(Although listed as Introduction, these can be used again and again to develop and practise skills)
Let’s have a look at the poster and think about what we see
Allow 2-3 minutes for children to look at the poster individually. If necessary, remind them ‘Thinking is quiet. First let’s think about what we see, then we’ll share’.
In pairs, take turns telling your partner what you see in the picture. Try not to repeat something your partner has said.
Each time you tell something new that you see, take a counter from the pile in the centre and add it to your (shared)tower. Each partner uses a different coloured cube. If you cannot see anything new, say ‘Pass’, and your partner continues.
During this time the teacher should try not to prompt by asking questions, but encourage children who are stuck by thinking aloud.
Group all the children with their towers. Comment on the height of each tower, to focus on height (measures) or on how many cubes are in each tower, to focus on numbers.
Ask each pair in turn to tell one thing they saw. Acknowledge any others who saw/listed the same item. As a child names one item, he/she takes one cube off the tower and returns it to the centre pile. Each pair who saw/mentioned the same thing does the same. Continue until all towers have been depleted.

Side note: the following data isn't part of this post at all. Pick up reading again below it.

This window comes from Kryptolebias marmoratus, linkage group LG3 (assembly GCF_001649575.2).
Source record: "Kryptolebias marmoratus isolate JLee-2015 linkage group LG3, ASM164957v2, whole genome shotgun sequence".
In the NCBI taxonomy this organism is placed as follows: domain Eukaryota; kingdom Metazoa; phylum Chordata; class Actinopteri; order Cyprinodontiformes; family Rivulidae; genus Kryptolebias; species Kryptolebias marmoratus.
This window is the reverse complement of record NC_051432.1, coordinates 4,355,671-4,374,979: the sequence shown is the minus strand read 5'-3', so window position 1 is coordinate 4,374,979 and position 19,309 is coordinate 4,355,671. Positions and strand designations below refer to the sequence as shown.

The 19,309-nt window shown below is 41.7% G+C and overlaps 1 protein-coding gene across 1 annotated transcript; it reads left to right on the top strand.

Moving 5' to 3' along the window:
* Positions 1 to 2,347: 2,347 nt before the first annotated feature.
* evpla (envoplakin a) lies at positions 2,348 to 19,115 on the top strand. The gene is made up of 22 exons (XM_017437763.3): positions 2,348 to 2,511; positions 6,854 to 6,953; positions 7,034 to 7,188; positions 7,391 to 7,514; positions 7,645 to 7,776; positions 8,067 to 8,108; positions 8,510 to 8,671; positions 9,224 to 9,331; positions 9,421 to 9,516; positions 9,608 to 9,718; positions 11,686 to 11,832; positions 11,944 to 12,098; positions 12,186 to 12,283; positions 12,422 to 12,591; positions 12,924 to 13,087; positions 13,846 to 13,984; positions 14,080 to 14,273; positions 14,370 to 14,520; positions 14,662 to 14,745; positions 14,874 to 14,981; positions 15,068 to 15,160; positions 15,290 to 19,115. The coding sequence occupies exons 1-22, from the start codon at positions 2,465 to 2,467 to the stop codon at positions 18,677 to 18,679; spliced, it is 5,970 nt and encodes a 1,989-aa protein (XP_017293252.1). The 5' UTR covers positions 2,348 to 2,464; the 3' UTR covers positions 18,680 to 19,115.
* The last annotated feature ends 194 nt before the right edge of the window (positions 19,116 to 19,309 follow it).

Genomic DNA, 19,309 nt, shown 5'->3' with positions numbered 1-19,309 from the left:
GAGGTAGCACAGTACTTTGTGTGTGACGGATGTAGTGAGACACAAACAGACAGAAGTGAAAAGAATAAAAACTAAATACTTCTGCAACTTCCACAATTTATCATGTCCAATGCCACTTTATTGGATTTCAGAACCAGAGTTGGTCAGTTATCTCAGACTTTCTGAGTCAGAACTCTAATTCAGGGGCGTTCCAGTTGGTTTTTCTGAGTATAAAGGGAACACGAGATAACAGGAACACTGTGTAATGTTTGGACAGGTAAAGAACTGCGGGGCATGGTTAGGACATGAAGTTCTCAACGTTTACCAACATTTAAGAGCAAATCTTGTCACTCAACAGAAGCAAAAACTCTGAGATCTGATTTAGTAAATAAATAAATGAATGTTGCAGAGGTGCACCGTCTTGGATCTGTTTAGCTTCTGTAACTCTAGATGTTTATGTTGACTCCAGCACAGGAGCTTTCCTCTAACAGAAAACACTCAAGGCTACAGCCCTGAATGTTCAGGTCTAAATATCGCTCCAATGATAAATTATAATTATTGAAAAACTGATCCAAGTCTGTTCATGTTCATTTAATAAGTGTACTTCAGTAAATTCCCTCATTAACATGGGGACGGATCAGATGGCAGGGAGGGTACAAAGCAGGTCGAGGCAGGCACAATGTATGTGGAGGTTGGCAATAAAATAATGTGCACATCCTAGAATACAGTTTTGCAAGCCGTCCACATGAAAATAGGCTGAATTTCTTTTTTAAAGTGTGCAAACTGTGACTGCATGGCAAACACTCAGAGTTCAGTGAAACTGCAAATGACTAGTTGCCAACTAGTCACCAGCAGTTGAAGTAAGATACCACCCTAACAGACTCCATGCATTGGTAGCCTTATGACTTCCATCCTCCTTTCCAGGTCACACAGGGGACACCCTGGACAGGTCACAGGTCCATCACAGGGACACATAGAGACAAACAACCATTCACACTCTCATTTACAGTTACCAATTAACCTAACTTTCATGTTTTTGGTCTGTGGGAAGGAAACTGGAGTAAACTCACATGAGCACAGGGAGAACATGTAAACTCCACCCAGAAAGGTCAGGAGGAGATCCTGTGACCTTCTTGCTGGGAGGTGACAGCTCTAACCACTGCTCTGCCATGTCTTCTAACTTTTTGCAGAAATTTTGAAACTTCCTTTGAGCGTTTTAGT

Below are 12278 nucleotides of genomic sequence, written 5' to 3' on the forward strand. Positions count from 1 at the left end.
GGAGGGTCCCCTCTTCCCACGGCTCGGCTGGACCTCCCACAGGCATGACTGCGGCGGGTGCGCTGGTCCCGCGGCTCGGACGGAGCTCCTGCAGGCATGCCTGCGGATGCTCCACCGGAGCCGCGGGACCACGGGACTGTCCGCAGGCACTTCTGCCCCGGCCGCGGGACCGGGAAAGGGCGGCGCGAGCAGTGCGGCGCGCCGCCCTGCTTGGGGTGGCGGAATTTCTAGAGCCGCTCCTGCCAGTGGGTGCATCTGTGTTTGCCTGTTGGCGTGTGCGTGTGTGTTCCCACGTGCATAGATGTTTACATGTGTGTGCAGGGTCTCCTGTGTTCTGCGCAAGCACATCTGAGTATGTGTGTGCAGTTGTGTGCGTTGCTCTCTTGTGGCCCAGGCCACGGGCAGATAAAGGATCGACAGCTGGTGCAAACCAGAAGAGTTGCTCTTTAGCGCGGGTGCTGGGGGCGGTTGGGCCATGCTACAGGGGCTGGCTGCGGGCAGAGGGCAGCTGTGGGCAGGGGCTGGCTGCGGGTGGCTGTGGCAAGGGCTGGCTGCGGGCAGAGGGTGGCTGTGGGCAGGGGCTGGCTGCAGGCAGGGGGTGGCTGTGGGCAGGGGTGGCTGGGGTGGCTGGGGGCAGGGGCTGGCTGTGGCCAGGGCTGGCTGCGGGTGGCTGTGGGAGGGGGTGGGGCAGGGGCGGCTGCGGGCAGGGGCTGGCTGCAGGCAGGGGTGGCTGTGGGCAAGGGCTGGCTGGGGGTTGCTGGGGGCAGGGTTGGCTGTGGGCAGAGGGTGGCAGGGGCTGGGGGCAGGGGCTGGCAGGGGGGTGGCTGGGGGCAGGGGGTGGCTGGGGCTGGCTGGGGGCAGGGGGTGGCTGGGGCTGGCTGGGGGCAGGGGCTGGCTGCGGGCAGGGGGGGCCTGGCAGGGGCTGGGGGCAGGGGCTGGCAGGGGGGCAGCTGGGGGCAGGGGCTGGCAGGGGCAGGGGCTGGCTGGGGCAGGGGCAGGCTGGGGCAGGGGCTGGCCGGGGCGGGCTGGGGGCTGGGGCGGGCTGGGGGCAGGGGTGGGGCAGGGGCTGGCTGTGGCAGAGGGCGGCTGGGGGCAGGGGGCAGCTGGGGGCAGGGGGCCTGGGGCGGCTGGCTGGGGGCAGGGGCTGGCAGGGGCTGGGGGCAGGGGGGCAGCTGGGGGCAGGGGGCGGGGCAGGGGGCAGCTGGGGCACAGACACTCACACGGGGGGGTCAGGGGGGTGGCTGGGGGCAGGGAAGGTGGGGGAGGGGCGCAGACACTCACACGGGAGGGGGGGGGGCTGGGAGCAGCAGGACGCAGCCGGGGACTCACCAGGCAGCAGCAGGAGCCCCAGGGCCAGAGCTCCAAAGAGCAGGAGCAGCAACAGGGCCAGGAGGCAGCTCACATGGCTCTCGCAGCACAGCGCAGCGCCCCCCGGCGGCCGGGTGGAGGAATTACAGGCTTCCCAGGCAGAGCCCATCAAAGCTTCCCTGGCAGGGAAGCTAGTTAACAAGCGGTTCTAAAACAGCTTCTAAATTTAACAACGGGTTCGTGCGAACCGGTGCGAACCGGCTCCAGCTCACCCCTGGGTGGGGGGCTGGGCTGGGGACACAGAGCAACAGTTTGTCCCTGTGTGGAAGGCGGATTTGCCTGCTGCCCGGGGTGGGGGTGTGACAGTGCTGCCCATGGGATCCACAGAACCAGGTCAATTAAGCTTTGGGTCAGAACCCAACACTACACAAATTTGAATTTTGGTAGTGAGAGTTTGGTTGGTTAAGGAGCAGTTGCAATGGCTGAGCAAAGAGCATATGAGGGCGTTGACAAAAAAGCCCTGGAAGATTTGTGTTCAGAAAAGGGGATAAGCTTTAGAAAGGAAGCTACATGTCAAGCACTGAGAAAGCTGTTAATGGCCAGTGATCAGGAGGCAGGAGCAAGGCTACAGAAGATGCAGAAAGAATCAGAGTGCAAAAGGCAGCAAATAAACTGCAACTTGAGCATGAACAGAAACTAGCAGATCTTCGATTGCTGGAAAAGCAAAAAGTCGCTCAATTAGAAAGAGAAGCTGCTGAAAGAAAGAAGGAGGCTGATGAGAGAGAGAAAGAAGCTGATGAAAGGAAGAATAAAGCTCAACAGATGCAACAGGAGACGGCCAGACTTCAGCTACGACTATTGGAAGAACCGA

At a later stage, if reasonably proficient writers, might be asked to list what they see in writing, either individually or as pairs, with each partner using a different coloured pencil.
You can use this poster to explore maths with children. Playing games with children will help them develop a positive attitude towards maths. This can help develop mathematical thinking such as counting, comparing, sorting and spatial relations. Here are some suggestions:
Counting: How many of each animal can you see? How many bananas can you find?
Matching: Can you find animals that are the same?
Comparing: For example, are there more giraffes or more monkeys?
Spatial Awareness – Measures Talk about the animals. Which ones are tall / Short / Long / Big / Small.
Can you see an animal that is taller / shorter / bigger / smaller than a chosen example?
Spatial Awareness – Positional Language: Talk about where different object are. For instance in a tree / above another animal,/etc.
Ask where a particular animal is located. Children must tell where the animal is by using positional language. For example using above / between / behind / on the left/ at the top /etc.
Describe where a particular animal is and ask the children to identify it. For example, “I’m thinking of an animal. It is behind a tree. “
Click the image for a hi-resolution pdf
Some learning points (impossible to list them all!)
Sentence structure – encourage the use of the sentence stem ‘I see ……’
Thinking skills (EG The first time a child may say ‘I see numbers’ but on subsequent occasions may decide to say ‘I see number 1/ I see number 2 etc or ‘I see odd numbers / I see even numbers))
Observation, attention to detail
Listening skills (as you listen to each other and then the whole group retell what they saw)
Memory (as you recall what has been said so as not to repeat)